You Bet I'm Indian

"Mee-ta-lee. Now that's a pretty name. Are you Indian?"

I tried to hide my surprise over her ethnic savvy. We were checking into an RV park in a one-gas-station town, and the only other brown face I'd spotted for miles around was Michael Vick's on the flickering screen behind the desk.

I couldn't stop myself: "How did you know?"

"We got a reservation fifty miles down the road, sweetie."

No, I didn't shame her. I didn't even gently correct. After all, a Wampanoag man had once asked me the same question in my home state of Massachusetts. Truth be told, I was grateful yet again that my appearance allows me to be perceived differently than white folk visiting brown-skinned nations.

When you drive across the United States, you're almost certain to pass through at least one of our country's 300 or so reservations (not all of the more than 550 recognized tribes have a reservation, and some have more than one.) We stayed with friends in Apsaalooke (Crow) nation, near the site of the Battle of the Greasy Grass (aka the Battle of the Little Big Horn). I'd read about the suffering endured by this country's original inhabitants and their descendants, and been educated about dangerous stereotypes. Nonetheless, my heart wasn't prepared for the vibrancy of the cultures, the everyday use of Indian languages, and the strong sense of pride and community. Why did I only know bad news?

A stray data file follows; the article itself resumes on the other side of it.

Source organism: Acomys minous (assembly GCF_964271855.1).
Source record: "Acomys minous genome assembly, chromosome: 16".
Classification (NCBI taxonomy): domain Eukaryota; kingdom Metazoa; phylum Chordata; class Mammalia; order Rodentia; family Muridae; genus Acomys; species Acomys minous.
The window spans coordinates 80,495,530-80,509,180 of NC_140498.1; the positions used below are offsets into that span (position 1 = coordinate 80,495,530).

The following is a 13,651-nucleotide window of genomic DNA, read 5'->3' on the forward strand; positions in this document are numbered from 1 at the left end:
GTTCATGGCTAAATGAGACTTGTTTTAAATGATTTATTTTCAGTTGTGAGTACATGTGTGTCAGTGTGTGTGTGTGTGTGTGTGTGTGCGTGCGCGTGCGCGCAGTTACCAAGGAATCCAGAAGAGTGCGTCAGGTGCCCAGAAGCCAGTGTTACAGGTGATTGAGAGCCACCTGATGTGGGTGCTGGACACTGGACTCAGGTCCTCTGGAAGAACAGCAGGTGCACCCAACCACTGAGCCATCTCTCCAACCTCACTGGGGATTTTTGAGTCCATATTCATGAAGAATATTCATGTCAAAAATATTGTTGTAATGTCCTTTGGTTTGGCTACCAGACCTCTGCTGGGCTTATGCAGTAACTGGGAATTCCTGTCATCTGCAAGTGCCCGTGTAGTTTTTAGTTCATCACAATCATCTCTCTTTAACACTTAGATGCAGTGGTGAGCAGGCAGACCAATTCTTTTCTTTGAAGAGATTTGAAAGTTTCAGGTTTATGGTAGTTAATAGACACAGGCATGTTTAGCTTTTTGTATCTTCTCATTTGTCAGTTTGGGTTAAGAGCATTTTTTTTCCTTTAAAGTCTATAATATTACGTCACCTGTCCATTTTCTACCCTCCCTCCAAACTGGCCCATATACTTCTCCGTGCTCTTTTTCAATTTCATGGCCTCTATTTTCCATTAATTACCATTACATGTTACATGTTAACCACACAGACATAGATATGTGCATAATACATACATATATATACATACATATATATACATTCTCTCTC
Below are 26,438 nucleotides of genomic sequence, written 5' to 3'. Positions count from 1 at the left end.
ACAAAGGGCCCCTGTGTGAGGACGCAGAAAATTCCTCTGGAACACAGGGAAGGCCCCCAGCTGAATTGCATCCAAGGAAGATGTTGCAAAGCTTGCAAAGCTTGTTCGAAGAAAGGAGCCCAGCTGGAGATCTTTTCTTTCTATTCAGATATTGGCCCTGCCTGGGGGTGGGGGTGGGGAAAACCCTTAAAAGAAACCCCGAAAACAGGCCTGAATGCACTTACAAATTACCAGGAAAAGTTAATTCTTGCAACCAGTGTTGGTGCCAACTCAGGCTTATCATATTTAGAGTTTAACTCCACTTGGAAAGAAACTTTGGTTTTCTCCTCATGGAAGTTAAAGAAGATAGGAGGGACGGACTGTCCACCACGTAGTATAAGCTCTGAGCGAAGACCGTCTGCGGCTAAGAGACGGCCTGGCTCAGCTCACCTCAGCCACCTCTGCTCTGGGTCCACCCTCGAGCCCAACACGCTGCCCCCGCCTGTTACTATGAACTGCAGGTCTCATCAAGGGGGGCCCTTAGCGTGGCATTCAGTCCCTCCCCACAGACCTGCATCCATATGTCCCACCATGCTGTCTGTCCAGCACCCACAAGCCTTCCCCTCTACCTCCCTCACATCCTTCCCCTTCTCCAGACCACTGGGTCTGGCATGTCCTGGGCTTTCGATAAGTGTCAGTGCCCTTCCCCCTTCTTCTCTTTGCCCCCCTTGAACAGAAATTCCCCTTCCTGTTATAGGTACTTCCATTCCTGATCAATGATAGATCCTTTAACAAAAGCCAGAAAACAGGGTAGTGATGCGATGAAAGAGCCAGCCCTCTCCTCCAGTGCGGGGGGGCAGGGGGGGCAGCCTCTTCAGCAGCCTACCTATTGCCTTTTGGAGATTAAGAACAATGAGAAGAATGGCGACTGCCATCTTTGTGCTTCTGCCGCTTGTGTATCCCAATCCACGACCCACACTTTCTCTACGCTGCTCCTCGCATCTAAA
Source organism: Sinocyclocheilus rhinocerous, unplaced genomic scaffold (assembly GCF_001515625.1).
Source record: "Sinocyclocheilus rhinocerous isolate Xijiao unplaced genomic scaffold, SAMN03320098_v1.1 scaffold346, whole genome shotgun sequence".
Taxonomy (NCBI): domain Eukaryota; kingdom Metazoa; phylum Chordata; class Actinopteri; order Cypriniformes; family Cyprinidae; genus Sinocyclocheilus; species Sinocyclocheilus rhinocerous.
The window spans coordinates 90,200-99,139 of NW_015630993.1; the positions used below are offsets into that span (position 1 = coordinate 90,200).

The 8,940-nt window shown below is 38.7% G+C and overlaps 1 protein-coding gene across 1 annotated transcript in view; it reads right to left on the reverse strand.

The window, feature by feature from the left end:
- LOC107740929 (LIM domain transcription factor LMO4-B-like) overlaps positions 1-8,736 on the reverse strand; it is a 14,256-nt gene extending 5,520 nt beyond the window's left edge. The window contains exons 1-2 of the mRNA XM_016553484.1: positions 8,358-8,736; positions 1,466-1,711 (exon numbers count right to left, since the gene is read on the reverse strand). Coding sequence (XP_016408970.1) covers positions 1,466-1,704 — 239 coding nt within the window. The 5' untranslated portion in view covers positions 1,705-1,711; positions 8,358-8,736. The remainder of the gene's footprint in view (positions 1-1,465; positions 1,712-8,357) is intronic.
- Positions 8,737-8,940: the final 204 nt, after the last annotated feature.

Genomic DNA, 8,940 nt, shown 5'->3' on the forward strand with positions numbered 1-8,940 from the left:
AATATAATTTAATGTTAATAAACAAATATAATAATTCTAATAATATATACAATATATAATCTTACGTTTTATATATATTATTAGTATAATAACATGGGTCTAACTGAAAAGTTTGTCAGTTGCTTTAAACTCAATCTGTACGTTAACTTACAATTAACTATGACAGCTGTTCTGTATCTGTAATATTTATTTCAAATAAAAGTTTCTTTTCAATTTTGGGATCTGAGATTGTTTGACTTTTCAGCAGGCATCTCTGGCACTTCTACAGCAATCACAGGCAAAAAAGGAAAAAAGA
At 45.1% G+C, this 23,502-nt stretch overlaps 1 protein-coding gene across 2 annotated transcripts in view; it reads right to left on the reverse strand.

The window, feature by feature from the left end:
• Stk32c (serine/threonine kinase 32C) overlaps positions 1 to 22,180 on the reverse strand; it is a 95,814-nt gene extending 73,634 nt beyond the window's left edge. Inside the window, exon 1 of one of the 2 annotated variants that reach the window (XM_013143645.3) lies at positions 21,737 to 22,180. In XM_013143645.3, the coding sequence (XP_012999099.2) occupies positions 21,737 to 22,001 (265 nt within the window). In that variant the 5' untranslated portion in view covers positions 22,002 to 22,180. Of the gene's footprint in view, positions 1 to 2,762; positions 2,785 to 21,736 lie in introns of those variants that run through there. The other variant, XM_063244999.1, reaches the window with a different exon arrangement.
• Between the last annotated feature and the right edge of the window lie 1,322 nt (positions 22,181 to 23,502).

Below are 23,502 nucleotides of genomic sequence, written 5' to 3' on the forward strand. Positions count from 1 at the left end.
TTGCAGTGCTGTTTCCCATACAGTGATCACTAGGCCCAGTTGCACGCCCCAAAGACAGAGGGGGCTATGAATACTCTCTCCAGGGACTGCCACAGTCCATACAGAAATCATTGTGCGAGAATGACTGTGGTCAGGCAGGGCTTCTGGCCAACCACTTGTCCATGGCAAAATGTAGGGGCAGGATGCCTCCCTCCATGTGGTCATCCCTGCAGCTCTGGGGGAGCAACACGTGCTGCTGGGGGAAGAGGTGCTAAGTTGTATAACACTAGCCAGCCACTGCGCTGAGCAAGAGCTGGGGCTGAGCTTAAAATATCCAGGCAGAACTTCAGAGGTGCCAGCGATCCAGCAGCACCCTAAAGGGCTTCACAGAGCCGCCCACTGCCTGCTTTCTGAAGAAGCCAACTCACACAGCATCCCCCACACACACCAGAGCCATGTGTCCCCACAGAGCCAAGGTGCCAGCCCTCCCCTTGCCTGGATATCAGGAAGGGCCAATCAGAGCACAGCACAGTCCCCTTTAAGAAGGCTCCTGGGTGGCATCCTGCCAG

Thanks to sites like Oyate, blogs like Debbie Reese's, and YA novels like Sherman Alexie's The Absolutely True Diary of a Part-Time Indian (which earned starred reviews in PW and Horn Book, among others, and has moved to the top of my nightstand stack), I'm hoping for a more accurate picture of reservation life to replace my mistaken perceptions. PW's review of Alexie's book includes this intriguing quote:
Unlike protagonists in many YA novels who reclaim or retain ethnic ties in order to find their true selves, Junior must separate from his tribe in order to preserve his identity.
Separating to preserve instead of reclaiming to find? Now there's a different between-cultures experience; tell me more, please.